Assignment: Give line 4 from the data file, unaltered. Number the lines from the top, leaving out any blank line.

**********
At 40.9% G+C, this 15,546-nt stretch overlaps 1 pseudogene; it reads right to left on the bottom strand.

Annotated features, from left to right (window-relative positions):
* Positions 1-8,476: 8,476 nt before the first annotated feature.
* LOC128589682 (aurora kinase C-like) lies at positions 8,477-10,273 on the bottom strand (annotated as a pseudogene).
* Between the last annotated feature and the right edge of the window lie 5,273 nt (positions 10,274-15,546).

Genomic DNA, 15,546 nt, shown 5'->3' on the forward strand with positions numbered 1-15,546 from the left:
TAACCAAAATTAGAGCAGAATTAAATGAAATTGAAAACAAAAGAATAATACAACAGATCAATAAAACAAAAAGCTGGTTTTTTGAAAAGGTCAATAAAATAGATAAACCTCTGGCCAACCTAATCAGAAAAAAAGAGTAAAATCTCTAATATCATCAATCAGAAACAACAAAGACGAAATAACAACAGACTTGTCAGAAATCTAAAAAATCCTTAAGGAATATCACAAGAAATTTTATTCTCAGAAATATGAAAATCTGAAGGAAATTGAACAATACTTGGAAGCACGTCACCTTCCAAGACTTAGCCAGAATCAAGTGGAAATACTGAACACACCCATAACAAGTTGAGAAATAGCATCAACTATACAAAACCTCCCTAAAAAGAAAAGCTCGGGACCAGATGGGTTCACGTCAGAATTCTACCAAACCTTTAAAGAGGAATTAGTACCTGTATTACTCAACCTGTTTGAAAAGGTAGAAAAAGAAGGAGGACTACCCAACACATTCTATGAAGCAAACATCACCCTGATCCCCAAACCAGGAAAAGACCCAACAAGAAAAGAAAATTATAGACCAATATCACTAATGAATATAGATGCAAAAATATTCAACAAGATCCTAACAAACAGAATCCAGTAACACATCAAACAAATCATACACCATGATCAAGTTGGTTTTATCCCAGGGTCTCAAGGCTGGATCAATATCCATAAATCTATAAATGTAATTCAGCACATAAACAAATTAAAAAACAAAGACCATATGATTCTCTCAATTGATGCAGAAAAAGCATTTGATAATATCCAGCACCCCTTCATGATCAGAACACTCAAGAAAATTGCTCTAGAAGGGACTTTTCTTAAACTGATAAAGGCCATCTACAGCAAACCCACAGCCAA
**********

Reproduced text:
* LOC128589682 (aurora kinase C-like) lies at positions 8,477-10,273 on the bottom strand (annotated as a pseudogene).